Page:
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RE: concatenating web services

From: Rand Anderson <randerson@macgregor.ws>
Date: Mon, 10 Feb 2003 12:02:12 -0500
Message-ID: <E5D829E05E9B5343A80F83D5FB7FFAE20272A678@r2d2.macgreg.com>
To: "'Don Box'" <dbox@microsoft.com>
Cc: xml-dist-app@w3.org

Excellent!

I agree, the scenario in the original question was fairly simple, all this
is probably overkill. I was just thinking of the original post as a 'hello
world' example of a more general question, projecting my own interest (I now
see) onto the discussion of approaches.

Since we're there now, one more question/comment on this, following your
last comment:

> The interesting question (to me at least) is whether or not B is an
intermediary or an ultimate receiver.
> In my mind, B is an ultimate receiver, however, strictly speaking, one
could model this such that B was an
> intermediary between A and C (albeit an "active" intermediary).

I hadn't thought about it much, now I'm interested as well - your focus on
and use of the term 'ultimate receiver' has me questioning my assumptions
about how to think about this. Who/what determines whether a node is an
'ultimate receiver' or some kind of 'intermediary'? Is it more the node
itself, in declaring its services and role? I guess if the node doesn't
support routing, then that would be equivalent to saying "I'm just an
ultimate receiver". Or is it the consumer, based on context of use? I've
been assuming the latter, and that by supporting routing, even if you think
of yourself initially as an 'ultimate receiver', you then better support
modularity, and position for emergence, serendipity, re-use, and other good
and interesting things.

I should go re-read and study what the spec suggests, I guess, at least to
start, to see if there is any thinking on this there.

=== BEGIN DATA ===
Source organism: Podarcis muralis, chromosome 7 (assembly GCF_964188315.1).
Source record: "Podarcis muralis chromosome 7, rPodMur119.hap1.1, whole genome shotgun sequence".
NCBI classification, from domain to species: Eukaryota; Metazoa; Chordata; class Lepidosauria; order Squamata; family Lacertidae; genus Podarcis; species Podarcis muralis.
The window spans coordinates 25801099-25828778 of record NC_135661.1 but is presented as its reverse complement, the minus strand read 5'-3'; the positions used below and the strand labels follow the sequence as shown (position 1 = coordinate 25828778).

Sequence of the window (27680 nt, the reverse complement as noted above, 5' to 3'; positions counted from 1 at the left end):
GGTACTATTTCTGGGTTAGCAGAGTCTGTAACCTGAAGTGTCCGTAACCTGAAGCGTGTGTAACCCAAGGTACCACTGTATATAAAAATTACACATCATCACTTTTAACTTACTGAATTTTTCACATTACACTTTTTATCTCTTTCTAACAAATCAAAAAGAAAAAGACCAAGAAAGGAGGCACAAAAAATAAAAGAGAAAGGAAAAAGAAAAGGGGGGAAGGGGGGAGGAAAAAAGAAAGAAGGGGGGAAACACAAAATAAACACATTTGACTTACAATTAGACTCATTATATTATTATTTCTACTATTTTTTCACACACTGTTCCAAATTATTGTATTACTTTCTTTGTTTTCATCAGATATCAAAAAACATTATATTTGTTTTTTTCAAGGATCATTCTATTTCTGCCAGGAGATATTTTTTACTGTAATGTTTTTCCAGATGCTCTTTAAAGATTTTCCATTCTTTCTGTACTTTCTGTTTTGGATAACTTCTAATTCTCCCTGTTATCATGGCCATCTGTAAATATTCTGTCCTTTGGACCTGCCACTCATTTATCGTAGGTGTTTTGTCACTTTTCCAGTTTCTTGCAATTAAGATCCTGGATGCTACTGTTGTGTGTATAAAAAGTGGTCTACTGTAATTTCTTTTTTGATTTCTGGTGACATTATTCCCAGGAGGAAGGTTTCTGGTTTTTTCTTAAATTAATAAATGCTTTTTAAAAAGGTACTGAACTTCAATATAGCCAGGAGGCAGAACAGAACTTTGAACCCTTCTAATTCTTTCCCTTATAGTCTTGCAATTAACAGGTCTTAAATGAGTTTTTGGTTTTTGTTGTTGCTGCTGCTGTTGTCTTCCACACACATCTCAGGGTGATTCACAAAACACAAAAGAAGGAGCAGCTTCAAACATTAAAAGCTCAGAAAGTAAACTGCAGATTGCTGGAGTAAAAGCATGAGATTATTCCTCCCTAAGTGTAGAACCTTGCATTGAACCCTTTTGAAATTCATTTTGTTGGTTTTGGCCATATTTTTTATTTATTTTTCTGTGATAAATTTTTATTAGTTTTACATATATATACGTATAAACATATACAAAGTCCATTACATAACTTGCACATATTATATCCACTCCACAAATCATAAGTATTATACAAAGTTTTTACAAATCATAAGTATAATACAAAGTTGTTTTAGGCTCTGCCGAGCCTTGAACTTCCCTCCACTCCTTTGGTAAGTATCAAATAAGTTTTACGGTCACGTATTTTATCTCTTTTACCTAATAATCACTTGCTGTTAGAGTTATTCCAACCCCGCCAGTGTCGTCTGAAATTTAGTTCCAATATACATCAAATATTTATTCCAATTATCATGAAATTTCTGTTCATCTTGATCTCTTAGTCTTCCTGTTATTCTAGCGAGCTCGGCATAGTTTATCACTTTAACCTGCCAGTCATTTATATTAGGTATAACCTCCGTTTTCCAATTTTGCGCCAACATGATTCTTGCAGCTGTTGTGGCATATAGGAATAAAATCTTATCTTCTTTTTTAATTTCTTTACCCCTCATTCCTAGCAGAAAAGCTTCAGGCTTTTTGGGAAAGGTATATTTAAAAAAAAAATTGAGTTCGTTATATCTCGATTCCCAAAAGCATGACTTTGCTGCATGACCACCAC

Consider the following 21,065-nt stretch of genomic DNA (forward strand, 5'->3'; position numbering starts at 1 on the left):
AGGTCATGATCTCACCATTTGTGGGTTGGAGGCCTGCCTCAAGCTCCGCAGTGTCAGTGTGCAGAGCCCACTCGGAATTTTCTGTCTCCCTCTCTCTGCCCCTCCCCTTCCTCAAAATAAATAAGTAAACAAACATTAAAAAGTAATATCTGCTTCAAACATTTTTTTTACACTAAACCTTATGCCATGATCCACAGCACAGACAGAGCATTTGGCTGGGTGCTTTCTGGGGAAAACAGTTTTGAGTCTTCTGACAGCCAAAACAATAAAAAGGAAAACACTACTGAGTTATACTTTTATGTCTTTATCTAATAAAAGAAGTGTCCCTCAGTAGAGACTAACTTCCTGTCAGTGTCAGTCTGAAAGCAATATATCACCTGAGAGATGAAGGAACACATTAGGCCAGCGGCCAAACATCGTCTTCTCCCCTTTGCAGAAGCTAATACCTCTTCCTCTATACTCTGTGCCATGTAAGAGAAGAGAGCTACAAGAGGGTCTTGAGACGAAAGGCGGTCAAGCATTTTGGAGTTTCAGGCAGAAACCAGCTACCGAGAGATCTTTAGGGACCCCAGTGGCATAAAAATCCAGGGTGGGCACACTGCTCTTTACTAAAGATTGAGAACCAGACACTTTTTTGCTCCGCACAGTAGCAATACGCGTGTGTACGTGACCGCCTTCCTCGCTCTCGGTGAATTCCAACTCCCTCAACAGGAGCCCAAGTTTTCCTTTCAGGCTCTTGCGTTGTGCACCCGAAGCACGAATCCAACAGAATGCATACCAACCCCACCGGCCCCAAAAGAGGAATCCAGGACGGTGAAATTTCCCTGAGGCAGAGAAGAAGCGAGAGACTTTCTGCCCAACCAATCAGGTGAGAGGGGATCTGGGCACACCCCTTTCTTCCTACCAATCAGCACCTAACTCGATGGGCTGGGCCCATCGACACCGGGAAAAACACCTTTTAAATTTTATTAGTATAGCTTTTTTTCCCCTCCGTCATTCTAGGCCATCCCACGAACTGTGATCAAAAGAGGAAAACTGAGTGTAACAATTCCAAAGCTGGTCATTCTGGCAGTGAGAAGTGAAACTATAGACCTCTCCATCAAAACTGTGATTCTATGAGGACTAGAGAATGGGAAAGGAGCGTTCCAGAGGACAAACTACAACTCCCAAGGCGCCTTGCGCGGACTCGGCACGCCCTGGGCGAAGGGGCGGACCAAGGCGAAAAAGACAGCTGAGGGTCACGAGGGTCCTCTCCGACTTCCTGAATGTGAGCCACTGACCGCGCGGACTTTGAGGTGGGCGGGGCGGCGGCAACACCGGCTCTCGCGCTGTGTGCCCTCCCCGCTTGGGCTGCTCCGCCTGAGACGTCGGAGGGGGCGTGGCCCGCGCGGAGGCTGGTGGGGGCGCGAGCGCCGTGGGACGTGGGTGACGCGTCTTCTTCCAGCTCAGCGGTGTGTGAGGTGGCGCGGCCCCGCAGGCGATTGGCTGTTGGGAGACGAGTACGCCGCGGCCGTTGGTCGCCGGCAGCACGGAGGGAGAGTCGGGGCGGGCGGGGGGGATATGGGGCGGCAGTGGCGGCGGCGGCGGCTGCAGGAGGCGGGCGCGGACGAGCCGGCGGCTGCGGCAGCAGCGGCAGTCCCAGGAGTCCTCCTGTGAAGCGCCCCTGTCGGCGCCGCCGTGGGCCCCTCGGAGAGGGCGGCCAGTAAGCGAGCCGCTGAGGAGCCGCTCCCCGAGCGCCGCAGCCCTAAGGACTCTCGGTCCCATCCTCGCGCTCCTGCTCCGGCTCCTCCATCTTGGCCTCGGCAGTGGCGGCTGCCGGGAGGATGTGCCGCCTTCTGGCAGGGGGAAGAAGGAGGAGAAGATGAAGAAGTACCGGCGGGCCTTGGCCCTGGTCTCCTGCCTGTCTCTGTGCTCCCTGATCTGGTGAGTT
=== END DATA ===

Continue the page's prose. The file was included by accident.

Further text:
Thanks,
Rand



-----Original Message-----
From: Don Box [mailto:dbox@microsoft.com] 
Sent: Monday, February 10, 2003 11:23 AM
To: Rand Anderson
Cc: xml-dist-app@w3.org
Subject: RE: concatenating web services


> -----Original Message-----
> From: Rand Anderson [mailto:randerson@macgregor.ws]
> Sent: Monday, February 10, 2003 8:03 AM
> To: Don Box
> Cc: xml-dist-app@w3.org
> 
> Hi Don,
> Thanks for commenting on this.
> 
> I do understand that the purpose of WS-Routing is for defining a
routing
> mechanism ;).
> 
> My question, or I guess it was more than a question, it was a
suggestion,
> was that the intermediaries can do more than blindly pass the message
on.
> That certainly has value by itself (e.g., for mixing transports along
the
> way), but allowing the intermediaries to do something 'interesting' to
the
> message contents along the way holds the power of enabling a
decentralized
> form of simple orchestration, a pipelining. And it parallels many
real-
> world
> semantics of process flow.
> 
> Of course, I was just exploring what seemed to be some interesting
ground
> here...Are you saying that WS-Routing should not be used for this
(i.e.,
> counts as 'twisted' ;)?

Not at all. Let's dissect the original scenario. In that scenario, the
desire was for the message exchange to look like this:

1) A sends a request message to B (ws1) looking for the average temperature
2) B sends a message to C (ws2) containing the list of temperatures
3) C sends a response message to A containing the average.

This is totally kosher in SOAP, but you would do need to deviate from the
traditional HTTP request/response MEP. Here's a very direct way to get
there:

<!-- message 1 (A->B) -->
<soap:Envelope>
  <soap:Body>
    <xx:CalculateAverageTemperature>
      <respondTo>...address of A...</respondTo>
    </xx:CalculateAverageTemperature>
  </soap:Body>
</soap:Envelope>

<!-- message 2 (B->C) -->
<soap:Envelope>
  <soap:Body>
    <xx:CalculateAverageOfList>
      <respondTo>...address of A...</respondTo>
      <sample>67</sample>
      <sample>66</sample>
      <sample>82</sample>
    </xx:CalculateAverageOfList>
  </soap:Body>
</soap:Envelope>

<!-- message 3 (C->A) -->
<soap:Envelope>
  <soap:Body>
    <xx:Average>215</xx:Average>
  </soap:Body>
</soap:Envelope>

Something like WS-Routing can make this somewhat simpler by normalizing the
common properties of the message (e.g., to, respondTo, msgid, ...) into a
common SOAP header block. However, you don't need anything as formal to get
the job done.